More attention in the media to global water risks

By Peter Brabeck-Letmathe

22 January 2014 See comments (4)

Peter Brabeck giving an interview
PETER BRABECK-LETMATHE: Attending Davos often involves taking part in interviews.

Attending Davos often involves taking part in interviews.

I’m very pleased to note that water is getting more and more attention in the media. And what is equally important are the often challenging questions asked by journalists, showing that more and more correspondents have a strong understanding of what water issues are actually about.

Questions like those asked by Hadley Gamble from CNBC, and Dave Malkoff, from the Weather Channel - both of whom I spoke to at Davos this week - really get to the heart of the issues. Among the issues addressed in questions from Hadley were:

Reasons for the issue of water scarcity becoming important, and who should take the lead when addressing it, and by when action would be needed. We also discussed the issue of a value for water, and the role of bottled water in this whole context.

Further questions from Dave were about the need for local solutions, and about the need to change attitudes.

These interviews are due to be broadcast at the end of February in the programme “The Edge”. Once I know the exact dates I will mention it in as a PS to this post. I hope you can take a look.

The CNBC interview with Hadley Gamble is available to view.

  1. marcos @ SETRI

    23 Jan 2014 - 11:58 (GMT)

    Yes the water need many changes. I belive the Water Safety Plan is part of this.
    Marcos Bensoussan

  2. Leila Bosso @ Nesté Waters Brazil

    23 Jan 2014 - 18:05 (GMT)

    Thinking about the need to change attitudes, can be the same for security "What we are doing when we are alone and not to be supervised". I have done "good exercises" at home, as to have 50% less floor cloth, changing side to sleep in the bed and consequently taking more days to change and wash bedclothes, saving water and electrical energy and water again. As water is liquid, we can´t count it as a slice of gold, we don´t have an exactly vision how much we are spend this liquid gold. More than gold, it´s one of the most important issue for our survival. Changing attitudes for our survival it is a big pleasure, like a new beautiful freehand sketching we bring to the real life. Leila Bosso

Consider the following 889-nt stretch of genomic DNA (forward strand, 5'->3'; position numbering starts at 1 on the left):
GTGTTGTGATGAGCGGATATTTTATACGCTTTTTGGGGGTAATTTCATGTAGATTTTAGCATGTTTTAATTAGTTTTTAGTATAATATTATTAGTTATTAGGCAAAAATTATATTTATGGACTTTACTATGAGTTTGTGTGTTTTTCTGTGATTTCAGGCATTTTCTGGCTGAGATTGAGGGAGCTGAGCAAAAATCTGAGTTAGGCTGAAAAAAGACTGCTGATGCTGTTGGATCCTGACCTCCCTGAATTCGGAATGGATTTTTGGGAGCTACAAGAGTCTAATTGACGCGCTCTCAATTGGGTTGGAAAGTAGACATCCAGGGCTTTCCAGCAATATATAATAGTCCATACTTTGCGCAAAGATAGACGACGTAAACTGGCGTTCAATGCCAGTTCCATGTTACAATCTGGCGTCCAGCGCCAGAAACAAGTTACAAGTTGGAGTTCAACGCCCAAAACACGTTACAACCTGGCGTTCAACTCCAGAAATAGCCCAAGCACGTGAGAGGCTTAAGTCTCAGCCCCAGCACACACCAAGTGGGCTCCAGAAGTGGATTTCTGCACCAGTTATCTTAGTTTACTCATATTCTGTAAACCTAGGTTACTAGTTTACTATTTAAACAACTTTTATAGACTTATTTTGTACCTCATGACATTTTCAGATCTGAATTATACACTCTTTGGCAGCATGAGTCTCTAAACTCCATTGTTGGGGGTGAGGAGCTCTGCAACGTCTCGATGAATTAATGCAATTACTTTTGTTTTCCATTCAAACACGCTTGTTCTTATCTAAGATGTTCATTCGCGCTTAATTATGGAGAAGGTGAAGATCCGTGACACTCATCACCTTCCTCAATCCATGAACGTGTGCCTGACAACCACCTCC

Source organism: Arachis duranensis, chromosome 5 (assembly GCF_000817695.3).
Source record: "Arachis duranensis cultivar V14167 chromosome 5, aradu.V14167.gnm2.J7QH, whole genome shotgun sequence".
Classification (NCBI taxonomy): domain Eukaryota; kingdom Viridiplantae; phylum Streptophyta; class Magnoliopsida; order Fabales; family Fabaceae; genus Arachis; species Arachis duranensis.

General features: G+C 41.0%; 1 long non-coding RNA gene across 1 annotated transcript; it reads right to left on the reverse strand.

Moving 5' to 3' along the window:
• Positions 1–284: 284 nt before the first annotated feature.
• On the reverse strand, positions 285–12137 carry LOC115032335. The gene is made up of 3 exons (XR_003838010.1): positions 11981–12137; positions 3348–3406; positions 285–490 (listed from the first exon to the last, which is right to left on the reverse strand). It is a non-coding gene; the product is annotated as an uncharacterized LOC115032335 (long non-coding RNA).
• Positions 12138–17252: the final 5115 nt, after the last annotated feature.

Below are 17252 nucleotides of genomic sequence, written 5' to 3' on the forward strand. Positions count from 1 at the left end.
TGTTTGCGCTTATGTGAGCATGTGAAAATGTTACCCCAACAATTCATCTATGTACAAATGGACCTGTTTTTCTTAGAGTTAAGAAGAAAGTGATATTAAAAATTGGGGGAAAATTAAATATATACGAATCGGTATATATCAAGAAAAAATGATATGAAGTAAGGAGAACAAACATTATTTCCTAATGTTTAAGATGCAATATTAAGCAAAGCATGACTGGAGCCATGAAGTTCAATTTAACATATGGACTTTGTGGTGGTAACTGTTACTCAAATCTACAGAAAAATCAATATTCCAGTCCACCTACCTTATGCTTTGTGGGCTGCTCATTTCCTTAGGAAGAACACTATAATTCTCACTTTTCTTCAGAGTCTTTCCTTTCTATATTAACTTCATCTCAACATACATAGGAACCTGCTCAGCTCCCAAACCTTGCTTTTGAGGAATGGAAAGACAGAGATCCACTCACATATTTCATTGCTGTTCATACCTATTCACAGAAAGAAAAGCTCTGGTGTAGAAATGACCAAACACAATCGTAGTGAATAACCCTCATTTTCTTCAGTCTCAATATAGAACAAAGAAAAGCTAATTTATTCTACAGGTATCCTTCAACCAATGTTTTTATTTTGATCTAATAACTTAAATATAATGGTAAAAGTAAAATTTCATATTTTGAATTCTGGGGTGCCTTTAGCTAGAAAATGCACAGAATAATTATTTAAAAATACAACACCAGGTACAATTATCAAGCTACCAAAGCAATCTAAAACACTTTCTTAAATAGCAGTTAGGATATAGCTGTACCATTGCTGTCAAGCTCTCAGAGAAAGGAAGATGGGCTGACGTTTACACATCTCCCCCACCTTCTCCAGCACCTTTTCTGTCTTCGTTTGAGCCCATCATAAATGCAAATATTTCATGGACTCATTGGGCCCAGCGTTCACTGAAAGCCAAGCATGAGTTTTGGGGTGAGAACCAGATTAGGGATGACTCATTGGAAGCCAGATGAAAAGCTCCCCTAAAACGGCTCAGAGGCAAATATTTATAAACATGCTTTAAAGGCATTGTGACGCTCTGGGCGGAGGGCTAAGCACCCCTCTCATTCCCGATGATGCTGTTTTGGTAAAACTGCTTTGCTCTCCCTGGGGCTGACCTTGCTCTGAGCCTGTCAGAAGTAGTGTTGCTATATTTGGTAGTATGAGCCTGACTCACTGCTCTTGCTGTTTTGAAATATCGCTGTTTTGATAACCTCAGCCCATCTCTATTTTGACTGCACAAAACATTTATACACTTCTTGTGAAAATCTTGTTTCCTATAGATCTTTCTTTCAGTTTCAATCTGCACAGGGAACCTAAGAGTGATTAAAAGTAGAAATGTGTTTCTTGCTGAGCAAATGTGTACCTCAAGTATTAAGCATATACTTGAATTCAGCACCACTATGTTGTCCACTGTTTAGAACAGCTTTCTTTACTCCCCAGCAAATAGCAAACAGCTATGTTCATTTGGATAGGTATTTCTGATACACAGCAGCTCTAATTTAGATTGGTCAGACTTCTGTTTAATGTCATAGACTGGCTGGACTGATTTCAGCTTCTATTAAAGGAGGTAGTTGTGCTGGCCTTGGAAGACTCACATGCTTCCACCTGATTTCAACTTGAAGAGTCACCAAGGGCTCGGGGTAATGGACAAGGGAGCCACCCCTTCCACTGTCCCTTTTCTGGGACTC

3. Issumo Valerie @ Prana Sustainable Water

    06 Feb 2014 - 13:51 (GMT)

    Thank you. The "polluter pay" constraint hasn't been empowered (there are still 80 to 90% wastewater untreated at world level) although with new technologies wastewater can be a raw material for renewable energy, for fertilizers, for polymers …etc… Treated wastewater supplies could be less expensive than ground water extractions or other classical water supplies thanks to the sales of by-products or of recovered content. If some sales&purchases commitments for commodities are done before the related productions, why not for treated wastewater as input for those commodities. We designed a market mechanism - the Ethical Water Exchange - to transform part of the virtual water traded as water footprints into reuse water input to scale-up those technologies and release unpolluted fresh water availabilities. This market is not only for water procurement security and for water safety, this can alleviate poverty because everybody can potentially sell wastewater and the leverage effects of increased access to sanitation (in this case for collecting wastewater resources) and of additional wastewater treatment capacities are in the interest of everybody. Local Reuse Water solutions for loyal global (water footprints) trading are possible if we collaborate, they can be easily implemented without increasing production costs.

  4. Peter Brabeck-Letmathe @ Nestlé

    03 Mar 2014 - 12:36 (GMT)

    The CNBC interview with Hadley Gamble has now been uploaded at


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